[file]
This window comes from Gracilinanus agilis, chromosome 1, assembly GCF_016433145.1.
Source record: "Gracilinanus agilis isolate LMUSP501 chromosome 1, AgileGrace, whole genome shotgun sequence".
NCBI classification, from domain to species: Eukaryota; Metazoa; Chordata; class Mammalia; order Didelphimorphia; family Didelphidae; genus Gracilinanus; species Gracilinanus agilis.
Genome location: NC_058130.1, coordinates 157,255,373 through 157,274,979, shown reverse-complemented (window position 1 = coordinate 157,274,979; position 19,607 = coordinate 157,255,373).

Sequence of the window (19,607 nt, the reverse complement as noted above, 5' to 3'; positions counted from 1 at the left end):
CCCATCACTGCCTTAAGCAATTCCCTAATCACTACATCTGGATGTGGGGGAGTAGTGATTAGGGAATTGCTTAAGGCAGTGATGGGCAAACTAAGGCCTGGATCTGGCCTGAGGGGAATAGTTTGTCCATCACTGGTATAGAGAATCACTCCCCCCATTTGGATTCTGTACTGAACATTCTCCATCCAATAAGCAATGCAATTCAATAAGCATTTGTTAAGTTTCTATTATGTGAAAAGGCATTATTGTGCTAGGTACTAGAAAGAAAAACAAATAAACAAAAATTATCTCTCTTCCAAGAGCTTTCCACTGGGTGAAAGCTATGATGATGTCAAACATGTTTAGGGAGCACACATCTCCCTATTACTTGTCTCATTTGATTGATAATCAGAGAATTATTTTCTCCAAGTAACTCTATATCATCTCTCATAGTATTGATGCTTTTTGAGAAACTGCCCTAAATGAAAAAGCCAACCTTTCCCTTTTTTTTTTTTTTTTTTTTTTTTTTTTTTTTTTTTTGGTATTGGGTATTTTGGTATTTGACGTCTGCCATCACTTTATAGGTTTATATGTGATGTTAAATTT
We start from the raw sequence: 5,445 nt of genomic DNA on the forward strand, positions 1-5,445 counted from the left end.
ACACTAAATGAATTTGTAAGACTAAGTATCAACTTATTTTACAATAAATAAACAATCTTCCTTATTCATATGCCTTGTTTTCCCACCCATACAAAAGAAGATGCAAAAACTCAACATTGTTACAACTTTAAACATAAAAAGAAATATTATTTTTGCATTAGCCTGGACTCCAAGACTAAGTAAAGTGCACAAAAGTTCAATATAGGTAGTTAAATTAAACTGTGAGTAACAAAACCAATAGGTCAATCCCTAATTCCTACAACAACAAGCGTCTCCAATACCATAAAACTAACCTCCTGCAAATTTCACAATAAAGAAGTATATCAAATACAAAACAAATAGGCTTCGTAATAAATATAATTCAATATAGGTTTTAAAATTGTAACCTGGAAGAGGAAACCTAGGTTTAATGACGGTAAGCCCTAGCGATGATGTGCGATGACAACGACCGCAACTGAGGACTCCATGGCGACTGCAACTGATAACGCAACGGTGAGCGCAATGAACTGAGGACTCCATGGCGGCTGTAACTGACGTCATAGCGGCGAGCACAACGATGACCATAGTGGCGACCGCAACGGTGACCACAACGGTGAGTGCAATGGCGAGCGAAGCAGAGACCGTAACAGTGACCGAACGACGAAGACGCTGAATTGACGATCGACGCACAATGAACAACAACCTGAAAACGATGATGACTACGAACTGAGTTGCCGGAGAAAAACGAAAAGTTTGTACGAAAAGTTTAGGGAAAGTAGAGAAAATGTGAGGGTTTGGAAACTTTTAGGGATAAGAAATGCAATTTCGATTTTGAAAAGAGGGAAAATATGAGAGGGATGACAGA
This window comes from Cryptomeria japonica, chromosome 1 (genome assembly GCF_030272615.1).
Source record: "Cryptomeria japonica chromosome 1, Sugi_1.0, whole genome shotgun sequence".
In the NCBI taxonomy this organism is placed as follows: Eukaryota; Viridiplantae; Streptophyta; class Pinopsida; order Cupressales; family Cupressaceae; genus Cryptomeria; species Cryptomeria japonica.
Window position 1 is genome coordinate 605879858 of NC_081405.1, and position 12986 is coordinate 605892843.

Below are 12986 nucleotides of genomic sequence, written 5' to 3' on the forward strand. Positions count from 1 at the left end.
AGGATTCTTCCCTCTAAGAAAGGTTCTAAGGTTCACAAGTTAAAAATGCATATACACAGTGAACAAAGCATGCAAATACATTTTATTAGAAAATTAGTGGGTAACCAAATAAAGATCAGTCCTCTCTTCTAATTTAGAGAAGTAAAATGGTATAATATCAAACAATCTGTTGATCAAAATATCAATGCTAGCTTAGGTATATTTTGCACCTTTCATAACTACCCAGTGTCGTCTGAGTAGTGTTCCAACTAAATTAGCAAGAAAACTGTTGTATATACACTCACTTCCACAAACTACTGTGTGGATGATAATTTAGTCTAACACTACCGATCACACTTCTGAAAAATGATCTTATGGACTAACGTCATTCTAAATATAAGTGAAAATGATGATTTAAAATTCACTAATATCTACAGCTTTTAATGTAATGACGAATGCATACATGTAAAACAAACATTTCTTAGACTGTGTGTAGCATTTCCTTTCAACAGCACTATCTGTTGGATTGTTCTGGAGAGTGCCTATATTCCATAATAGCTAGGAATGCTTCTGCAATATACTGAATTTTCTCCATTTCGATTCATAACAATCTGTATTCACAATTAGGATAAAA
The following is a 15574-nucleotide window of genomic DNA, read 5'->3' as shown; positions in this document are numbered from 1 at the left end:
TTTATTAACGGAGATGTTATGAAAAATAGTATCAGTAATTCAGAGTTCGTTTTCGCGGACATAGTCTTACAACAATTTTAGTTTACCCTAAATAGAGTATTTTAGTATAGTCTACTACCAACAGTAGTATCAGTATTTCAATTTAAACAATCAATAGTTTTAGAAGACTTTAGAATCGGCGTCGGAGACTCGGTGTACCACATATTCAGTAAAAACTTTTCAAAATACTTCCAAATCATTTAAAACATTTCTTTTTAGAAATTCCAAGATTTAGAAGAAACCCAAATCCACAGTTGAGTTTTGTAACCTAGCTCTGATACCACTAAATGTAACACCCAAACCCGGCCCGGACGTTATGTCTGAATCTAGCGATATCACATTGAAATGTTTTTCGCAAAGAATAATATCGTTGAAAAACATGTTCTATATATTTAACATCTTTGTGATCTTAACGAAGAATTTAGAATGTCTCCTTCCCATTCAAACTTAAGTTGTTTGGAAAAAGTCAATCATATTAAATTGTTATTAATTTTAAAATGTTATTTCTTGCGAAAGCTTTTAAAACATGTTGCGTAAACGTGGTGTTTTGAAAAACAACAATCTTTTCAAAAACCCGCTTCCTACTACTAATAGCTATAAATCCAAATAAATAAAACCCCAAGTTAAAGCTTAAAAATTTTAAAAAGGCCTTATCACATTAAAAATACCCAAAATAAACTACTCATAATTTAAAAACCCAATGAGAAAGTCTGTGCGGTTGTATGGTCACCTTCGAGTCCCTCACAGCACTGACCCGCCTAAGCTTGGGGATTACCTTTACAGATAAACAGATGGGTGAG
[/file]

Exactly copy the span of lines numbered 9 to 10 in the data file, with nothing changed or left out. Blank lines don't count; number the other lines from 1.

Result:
This window comes from Cryptomeria japonica, chromosome 1 (genome assembly GCF_030272615.1).
Source record: "Cryptomeria japonica chromosome 1, Sugi_1.0, whole genome shotgun sequence".